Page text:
Cuisinart Cookware...please Help Me Decide
Q: Trying to decide among the everyday stainless, the non stick stainless, or the anodized non stick aluminum ones. Would like to stay with Cuisinart. I'm a bit wary of non stick, as I feel they only last a short # of years. Anyone have these, and can give me some pros or cons of the different materials. I have some Le Creuset now, I'm a bit tired off. Thanks!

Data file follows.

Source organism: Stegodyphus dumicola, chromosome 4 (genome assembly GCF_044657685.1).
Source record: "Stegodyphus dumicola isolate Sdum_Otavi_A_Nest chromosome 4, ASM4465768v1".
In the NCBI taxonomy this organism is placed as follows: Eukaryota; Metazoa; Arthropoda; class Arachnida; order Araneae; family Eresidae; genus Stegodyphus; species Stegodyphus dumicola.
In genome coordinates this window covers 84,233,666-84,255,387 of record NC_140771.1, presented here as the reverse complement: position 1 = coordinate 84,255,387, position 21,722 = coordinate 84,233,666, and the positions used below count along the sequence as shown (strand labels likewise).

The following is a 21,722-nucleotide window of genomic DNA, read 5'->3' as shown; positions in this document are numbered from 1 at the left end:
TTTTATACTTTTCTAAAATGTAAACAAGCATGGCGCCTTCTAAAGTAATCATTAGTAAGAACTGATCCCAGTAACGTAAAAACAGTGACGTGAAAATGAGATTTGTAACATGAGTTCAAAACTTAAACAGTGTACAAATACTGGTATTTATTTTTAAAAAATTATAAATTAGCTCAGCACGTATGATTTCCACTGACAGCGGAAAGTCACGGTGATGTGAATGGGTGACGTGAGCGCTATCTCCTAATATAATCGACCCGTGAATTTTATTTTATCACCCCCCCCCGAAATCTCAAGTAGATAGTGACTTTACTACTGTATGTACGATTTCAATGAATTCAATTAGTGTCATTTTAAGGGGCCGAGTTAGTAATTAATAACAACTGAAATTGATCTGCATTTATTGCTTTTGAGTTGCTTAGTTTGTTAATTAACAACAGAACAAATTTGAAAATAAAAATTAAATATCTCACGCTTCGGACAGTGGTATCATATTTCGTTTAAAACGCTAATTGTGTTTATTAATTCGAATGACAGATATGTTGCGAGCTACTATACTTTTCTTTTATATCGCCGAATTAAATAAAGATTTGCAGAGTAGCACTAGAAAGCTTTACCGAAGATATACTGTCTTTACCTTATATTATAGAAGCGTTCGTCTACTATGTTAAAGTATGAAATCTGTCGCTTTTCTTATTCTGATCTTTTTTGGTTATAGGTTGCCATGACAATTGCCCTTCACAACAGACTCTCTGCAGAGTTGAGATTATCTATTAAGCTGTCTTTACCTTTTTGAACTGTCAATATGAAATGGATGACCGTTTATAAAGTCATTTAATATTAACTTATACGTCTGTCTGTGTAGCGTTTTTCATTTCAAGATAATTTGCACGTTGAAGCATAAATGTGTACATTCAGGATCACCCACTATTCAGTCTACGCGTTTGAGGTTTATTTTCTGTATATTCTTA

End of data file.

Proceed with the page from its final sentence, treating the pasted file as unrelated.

A: I just went through a major overhaul of the pots and pans around here a short while ago. Here's how I approached it: I hate Teflon. Period. You can't get it too hot, you can't oven cook with it, you can't use regular utensils (whisks, turners, etc.), and it doesn't even have the advantage of being dishwasher safe. The only advantage it has is non-stick properties. The only reason this would be important is if you are on a low-fat diet and can't use the small amount of butter or oil necessary to cook in real cookware without food sticking. Teflon coated pans are for lazy cooks. (Just MHO - don't get all worked up if you really dig your non-stick Circulon or Cuisinart) Now that we've narrowed things down a little, I'd like to eliminate copper as well. Yes, it's the greatest heat conductor available for cooking. It's also a maintenance nightmare, horrendously expensive, and if you gouge the tinning the pan's no good any longer. Re-tinning isn't cheap, either. Polishing my cookware isn't my idea of fun either. Copper cookware tends to be bought by folks with more money than sense for use as a kitchen decoration more than anything else. Which leaves us with cast iron, stainless, and anodized aluminum. Cast iron is invaluable for certain roles. Searing meats, frying chicken, making pancakes, making french toast... anything that needs good heat retention and browning properties begs for cast iron. Have at least a 10" and a 12" black iron pan available. It's very affordable, as well. Stainless - Stainless is good for sauteeing veggies, cooking fish, making eggs, and just about anything else that doesn't require deep browning. In fact, it's hard to get a deeply browned surface in a stainless pan. I can highly recommend Calphalon's "Pots & Pans" stainless line - they're made well and they're more reasonably priced than All-Clad. The handles are comfortable and stay relatively cool, even with longer cooking times (however, I've been told I have asbestos palms, so YMMV). The pieces have thick aluminum disks welded to the bottoms and distribute heat very evenly and quickly. Get yourself a 10" omelet pan, a 2 qt. sauce pan, and a 3 qt sauce pan. Anodized aluminum - Very durable. You can clean it with Scotch-Brite pads if you need to without marring the surface. Distributes heat very well. Browns adequately, though not as good as cast iron. Non-reactive, so you can make acidic sauces in it without fear of pitting or off-flavors. However, it is expensive. Get Calphalon. They have a heft and feel to them that I've yet to experience with other manufacturers. A 12" omelet and a 3 1/2 qt. saucepot are good pieces. Add an optional saute pan if you wish, but I've managed to get along without one for years (I do most of my braising in my covered cast iron). Now - for the large saucepot/"dutch oven" (6 - 6 1/2 qt). I would recommend this piece in the more expensive anodized surface. The reason? A stainless one with a shiny finish is not going to work well for oven-braising (think pot-roast). An anodized version works just as well in the oven as on the stove. The stainless version is pretty much limited to stovetop use.
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